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9200 AGP8X 128MB or 9250 PCI 256MB

By eijmaster ยท 7 replies
Sep 12, 2007
  1. OK. Im currently using a mobo with only pci slots. I have another (not installed) mobo which is pretty much equivalent to my current setup. Only difference is that the other mobo has an agp slot. My question is, would the agp's higher bus > the pci's memory size? I realy don't want to swap the Mobo's only to get a marginal increase in speed.

    here are the details for the cards

    AGP - R92L-SC3 (model #)
    PCI - Diamond S9250 PCI 256 DDR

    Thanx for the Help!
  2. vnf4ultra

    vnf4ultra TechSpot Paladin Posts: 1,388

    I honestly think the agp 128mb 9200 would be best option, but that's just my "best guess."
    Edit: That said, I think the difference would be very marginal.
  3. LinkedKube

    LinkedKube TechSpot Project Baby Posts: 3,481   +44

    If you only have regular pci on that mobo then the agp board would perform best.
  4. nickc

    nickc TechSpot Paladin Posts: 923   +11

    I agree completely but if all u do is surf the web then u would never know the difference, but if u game then u will see a lot of difference.
  5. eijmaster

    eijmaster TS Rookie Topic Starter Posts: 21

    The core clock for the pci card is higher though. PCI = 240 AGP = 200 . yeah I'm really into gaming. Just don't have enough yet for my next Desktop build. Played FEAR for the first time on minimum settings. Its playable. Want to play it on Medium settings though. On a scale from 1 to 10, 1 being minimal and 10 being able to play FEAR on minimum settings without a hitch. What do you think?
  6. kpo6969

    kpo6969 TS Maniac Posts: 710

    AGP for sure if you can do it. From Tom's Hardware


    PCI stands for Peripheral Components Interconnect. It is a 32 bit wide bus that runs at 33 MHz, delivering a bandwidth of 133 MB/s. The PCI interface replaced ISA and its extensions (VL - Vesa Local Bus) in the 1990s, with the benefit of much higher bandwidth. PCI is the current standard for most computer add-in cards, but contemporary graphics cards no longer use PCI, as they have long since moved on to the AGP (and PCI Express) interface.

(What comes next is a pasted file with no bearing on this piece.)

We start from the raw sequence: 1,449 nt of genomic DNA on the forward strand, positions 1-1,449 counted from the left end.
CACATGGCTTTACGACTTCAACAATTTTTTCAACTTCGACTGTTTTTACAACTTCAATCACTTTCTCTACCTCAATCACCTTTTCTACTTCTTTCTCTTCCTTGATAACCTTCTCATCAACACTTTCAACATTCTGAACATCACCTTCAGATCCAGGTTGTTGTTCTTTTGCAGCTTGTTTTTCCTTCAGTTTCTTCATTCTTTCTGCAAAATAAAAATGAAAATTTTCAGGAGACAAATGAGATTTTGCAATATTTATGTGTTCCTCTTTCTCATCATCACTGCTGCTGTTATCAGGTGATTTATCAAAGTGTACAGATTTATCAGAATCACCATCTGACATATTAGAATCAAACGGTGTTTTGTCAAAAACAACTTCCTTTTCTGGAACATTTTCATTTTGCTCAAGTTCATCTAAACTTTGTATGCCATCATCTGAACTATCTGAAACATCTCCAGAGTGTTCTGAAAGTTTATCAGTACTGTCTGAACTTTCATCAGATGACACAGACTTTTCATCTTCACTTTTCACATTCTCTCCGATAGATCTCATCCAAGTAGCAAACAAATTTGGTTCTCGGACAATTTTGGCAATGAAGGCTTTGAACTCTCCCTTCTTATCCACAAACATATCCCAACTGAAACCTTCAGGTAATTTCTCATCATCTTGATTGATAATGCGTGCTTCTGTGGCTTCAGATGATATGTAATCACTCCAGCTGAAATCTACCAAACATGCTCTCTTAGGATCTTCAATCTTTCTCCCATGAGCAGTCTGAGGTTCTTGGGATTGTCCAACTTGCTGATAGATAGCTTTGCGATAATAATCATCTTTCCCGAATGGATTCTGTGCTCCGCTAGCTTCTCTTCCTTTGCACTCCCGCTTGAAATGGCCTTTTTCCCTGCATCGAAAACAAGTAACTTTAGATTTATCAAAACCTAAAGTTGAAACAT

In many cases, however, computers from large manufacturers will come without an AGP or PCI Express port for future graphics expansion. In order to upgrade the graphics card on these machines, the only option is a video card with a PCI interface, but these are scarce, overpriced and have low performance.

    AGP is a high-bandwidth interface designed specifically for graphics cards. It was based on the PCI rev. 2.1 specification. Unlike PCI, which is a shared bus, AGP is dedicated to one device. This allowed AGP to have numerous advantages over PCI such as directly read/write capabilities with the system memory, de-multiplexing or simplification in the organization and transfer of data, and increase clock speeds.

    AGP has gone through three major revisions, with the newest being AGP 8x at 2,1 GB/s, meaning that it is eight times faster than the initial AGP standard at 266 MB/s (32 bit, 66 MHz). AGP is being replaced by the PCI Express interface on new motherboards, but AGP 8x (and even AGP 4x) still offer sufficient bandwidth for contemporary video cards. All AGP 8x cards will work in both AGP 4x and AGP 8x slots.
  7. LinkedKube

    LinkedKube TechSpot Project Baby Posts: 3,481   +44

    Playing FEAR on medium settings is going to take more than an agp graphics card to play without a hitch. I was running a 7950 gt oc'd and core2duo e6300 for my first rig and still had problems "no lag" sometimes. Memory bandwidth effects alot, including frame rates.
  8. eijmaster

    eijmaster TS Rookie Topic Starter Posts: 21

    Looks like Im swapping the mobo for the agp slot! thanx!
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